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post #81 of 87 Old 10-02-2008
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We don't have a day tank in our application. We have a low pressure pump plumbed in to the main fuel supply line after the Racor filter. It's convenient. I don't worry about how to manually transfer fuel from one container to another. I still spill milk at the dinner table when filling my glass so a day tank for diesel wouldn't work for me.

SteveCox's suggestion sounds interesting too, depending on how often you run your motor.

Ray
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1983 Fraser 41
La Conner, WA


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Boating for over 25 years, some of them successfully.
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post #82 of 87 Old 10-02-2008
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Originally Posted by Hartley18 View Post
Aside from the risk of water getting in (assuming the reason you're using the heater is that it's wet and cold), I'd think re-filling the day tank from the comfort of a warm and cozy cabin would be much more pleasant.
We're talking the Pardeys...their ideas about convenience aren't necessarily the same as yours and mine. I view their DVDs as part "great ideas!" and part cautionary tale.
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post #83 of 87 Old 10-02-2008 Thread Starter
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I might have as many stoves in my garage as Mainsail has anchors in his by the time Im through with this...
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post #84 of 87 Old 10-02-2008
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Quote:
Originally Posted by SteveCox View Post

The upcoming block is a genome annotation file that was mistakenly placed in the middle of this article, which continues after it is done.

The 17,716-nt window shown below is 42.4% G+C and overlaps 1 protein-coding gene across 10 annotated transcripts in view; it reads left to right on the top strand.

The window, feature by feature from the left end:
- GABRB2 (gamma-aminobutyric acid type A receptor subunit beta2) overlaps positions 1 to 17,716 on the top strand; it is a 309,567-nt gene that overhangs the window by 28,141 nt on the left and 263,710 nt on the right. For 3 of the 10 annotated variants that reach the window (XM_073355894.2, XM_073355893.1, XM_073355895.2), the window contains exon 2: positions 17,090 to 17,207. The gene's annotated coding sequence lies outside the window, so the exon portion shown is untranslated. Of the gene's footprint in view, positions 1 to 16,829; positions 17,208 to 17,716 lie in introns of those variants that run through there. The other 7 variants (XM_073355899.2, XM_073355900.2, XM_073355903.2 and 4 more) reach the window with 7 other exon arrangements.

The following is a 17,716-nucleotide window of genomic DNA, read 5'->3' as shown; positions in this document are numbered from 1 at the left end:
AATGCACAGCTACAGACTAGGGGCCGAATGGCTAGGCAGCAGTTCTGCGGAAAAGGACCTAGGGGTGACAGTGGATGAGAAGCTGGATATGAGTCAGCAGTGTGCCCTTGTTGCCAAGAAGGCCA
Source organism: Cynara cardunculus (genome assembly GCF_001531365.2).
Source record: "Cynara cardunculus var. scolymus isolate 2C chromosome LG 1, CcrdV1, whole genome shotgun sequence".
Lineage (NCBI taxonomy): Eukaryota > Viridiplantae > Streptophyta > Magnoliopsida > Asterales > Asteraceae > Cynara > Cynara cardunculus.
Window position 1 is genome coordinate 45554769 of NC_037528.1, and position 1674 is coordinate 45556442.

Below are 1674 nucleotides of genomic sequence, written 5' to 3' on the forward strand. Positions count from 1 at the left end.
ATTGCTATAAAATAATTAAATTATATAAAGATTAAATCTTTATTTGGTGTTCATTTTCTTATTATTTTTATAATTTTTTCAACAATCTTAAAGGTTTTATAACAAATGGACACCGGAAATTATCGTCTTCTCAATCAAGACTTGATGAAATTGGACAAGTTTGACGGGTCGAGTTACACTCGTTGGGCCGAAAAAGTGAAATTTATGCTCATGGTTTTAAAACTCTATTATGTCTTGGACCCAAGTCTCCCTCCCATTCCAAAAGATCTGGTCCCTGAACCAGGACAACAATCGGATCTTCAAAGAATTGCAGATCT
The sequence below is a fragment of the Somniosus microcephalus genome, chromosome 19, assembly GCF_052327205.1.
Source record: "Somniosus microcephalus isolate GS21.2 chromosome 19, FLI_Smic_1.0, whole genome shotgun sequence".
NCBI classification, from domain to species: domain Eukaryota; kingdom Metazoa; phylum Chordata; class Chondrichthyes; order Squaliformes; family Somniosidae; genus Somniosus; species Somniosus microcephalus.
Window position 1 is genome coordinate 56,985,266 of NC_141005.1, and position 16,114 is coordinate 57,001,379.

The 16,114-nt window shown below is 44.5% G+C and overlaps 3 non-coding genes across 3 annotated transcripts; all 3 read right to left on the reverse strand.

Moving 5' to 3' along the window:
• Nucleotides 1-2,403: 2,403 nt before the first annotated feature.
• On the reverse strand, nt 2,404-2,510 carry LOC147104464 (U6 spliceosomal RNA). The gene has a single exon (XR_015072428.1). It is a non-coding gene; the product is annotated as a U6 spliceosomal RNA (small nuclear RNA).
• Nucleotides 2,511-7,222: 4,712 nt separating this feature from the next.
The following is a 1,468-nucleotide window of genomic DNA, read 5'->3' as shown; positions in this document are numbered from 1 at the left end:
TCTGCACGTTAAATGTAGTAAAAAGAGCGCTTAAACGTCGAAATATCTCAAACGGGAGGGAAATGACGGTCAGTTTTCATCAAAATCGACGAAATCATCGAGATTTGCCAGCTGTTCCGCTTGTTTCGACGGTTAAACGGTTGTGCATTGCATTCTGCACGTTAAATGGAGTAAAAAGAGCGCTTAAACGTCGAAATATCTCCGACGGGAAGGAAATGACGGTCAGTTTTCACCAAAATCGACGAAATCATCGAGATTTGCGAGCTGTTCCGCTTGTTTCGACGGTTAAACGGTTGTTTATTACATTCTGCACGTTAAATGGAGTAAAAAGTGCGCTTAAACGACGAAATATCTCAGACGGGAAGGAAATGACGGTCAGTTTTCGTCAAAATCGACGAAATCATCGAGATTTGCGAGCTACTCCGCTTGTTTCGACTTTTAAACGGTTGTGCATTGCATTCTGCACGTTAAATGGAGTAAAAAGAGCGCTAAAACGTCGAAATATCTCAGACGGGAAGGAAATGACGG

I have seen some diesel day tanks plumbed to the return from the engine to the tank. The return line goes from the engine to the tank and when it is full there is a return line to the main fuel tank that way the day tank is filled every time you run the engine. It seemed pretty convenient to me.

Installing it this way will mean you don't have to bleed this system. This is the preferred way to install an oil heater in a home.

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post #85 of 87 Old 10-02-2008
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Originally Posted by Freesail99 View Post
Installing it this way will mean you don't have to bleed this system. This is the preferred way to install an oil heater in a home.
I'd worry about doing this on a boat though.. it means you have pressurised fuel lines (not much pressure, but still some) running within the cabin.

Any sort of leak is not only the mess it would be at home - in the confined space of a yacht it could empty your fuel tank (leaving you stranded someplace) and be a lethal fire risk if mixed with the wrong sort of automatic electric bilge pump..

Cameron

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post #86 of 87 Old 10-02-2008
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Originally Posted by JohnRPollard View Post
Unless you spilled!

Therein was the only real downside to bulkhead/cabin mounted diesel/kero heaters from our perspective: Potential odor from unburned or spilled fuel.
Kero wouldn't be too bad - after all, that's what they use for dry-cleaning.

Diesel would be problem though.. particularly on nice new cushions!

Cameron

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post #87 of 87 Old 10-02-2008
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Quote:
I'd worry about doing this on a boat though.. it means you have pressurised fuel lines (not much pressure, but still some) running within the cabin.

Any sort of leak is not only the mess it would be at home - in the confined space of a yacht it could empty your fuel tank (leaving you stranded someplace) and be a lethal fire risk if mixed with the wrong sort of automatic electric bilge pump..

To be honest with you I don't think it is really pressurised at all. I can't recall ever even hearing a hiss or the fuel spraying in any way if I had to remove a line from the system and broke a seal. All it is, is a loop. You'll get more spill and smells without it.

S/V Scheherazade
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